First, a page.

Tip four: be opened minded. I was fresh out of starring in the latest episode of Kalgoorlie Cops when I arrived on campus and a hot-mess doesn’t come close to describing my perceptions of the world. University campuses are cultural hubs, and ours is no exception—from Pride in the Park to Pasar Malam, you will become a better person if you engage meaningfully with everything happening here (or at least some of it).

These are, for me, the most important tips; but let’s smash out some others:

  • If you haven’t yet, get your 2019 student sticker from student services, and your Guild membership sticker (which is free) from the Student Guild
  • To access the student wifi, enter your Oasis username and password
  • You don’t have to stand awkwardly outside your classroom waiting to enter if the room is empty (i.e. your tutor hasn’t arrived yet), you can roll right in and you’ll seem really confident doing it (power-play)
  • I still get lost on campus to be honest, but the “Lost On Campus” app is mildly useful
  • The parking gets more expensive the closer to campus you are (you need to download an app called CellOPark by the way); blue is the most expensive and green is the least, so be wary of this and catch public transport if you’re able (it’s better for our dying planet anyway)
  • The strongest coffee is at Common Ground, the best coffee (because of the naughties tunes blasting from their speakers) is at Vege Patch
  • Get to the know the Student Guild because they are there to represent you (they also have a variety of free services you’ll likely need at some stage in your degree, and they run the majority of coffee outlets on campus with reduced prices for students—but you’ll need that aforementioned sticker)
  • Take advantage of being a poverty-stricken university student with discounts (10 per cent off your iTunes account and your ASOS summer collection, among other things)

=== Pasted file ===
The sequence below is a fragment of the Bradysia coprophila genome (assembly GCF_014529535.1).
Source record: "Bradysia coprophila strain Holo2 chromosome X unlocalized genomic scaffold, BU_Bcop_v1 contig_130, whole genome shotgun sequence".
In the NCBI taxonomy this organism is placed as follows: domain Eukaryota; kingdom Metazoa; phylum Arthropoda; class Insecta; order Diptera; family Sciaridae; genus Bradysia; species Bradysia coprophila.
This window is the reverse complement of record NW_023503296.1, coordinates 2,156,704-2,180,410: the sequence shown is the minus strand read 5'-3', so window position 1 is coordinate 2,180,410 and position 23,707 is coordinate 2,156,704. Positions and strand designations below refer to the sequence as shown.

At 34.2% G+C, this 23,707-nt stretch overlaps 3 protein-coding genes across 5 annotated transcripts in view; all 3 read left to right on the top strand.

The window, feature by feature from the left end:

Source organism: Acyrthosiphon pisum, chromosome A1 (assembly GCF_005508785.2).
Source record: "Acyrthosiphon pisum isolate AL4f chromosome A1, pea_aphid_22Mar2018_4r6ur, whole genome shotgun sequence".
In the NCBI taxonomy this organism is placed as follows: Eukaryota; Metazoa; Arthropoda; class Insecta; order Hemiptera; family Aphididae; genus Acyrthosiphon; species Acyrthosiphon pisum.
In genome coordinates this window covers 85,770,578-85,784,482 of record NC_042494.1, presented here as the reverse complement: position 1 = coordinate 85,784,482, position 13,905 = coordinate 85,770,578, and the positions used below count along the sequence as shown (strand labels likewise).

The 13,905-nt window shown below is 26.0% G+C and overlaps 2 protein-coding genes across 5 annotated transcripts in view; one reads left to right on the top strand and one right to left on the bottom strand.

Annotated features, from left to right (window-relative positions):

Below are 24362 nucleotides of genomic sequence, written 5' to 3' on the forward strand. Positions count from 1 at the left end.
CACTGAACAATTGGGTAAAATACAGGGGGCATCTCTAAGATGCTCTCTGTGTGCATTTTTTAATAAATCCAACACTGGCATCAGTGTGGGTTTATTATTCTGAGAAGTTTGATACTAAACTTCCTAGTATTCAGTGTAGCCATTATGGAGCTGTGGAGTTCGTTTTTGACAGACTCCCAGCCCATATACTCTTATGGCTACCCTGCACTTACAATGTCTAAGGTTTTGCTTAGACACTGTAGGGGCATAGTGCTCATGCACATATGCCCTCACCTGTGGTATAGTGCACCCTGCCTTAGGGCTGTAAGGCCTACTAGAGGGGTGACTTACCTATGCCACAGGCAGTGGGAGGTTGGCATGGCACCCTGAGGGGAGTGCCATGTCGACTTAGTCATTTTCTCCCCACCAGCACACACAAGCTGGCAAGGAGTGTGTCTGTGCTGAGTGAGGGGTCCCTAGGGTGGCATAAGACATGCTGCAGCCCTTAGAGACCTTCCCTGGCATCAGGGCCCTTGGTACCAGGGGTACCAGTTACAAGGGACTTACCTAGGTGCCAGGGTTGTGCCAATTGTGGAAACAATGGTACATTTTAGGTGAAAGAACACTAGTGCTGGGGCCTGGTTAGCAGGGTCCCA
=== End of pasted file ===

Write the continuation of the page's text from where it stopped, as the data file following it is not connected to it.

• If you’re not happy with the degree you chose, change it; you were too young when the world told you that you had to figure out what you want to do with your whole life; I have a friend who tried five or so degrees over the course of three years, and she’s happier for it.

There’s probably a lot of other things I could tell you, but as I transition from being coffee-soaked to gin-soaked it’s time for us to part ways (fyi, there’s another hot tip here: get through the day with coffee, and then get to sleep with grog).

University is a learning-curve anyway. You’re going to make a lot of mistakes, and sometimes it’ll just plain suck, but you’ll have a lot of fun doing it.

In parting I offer this one last hot tip: don’t be a shit-cunt. This world sucks enough without a new generation of dumpster-fires coming to fruition. Treat others with the respect they deserve—I’m looking at you in particular #PooBandit (an infamous menace at Curtin, this poor excuse for a human left shits on bathroom floors across campus)—and contribute to making a difference in a world that makes people who are different hurt, because that’s not the world we have to live in.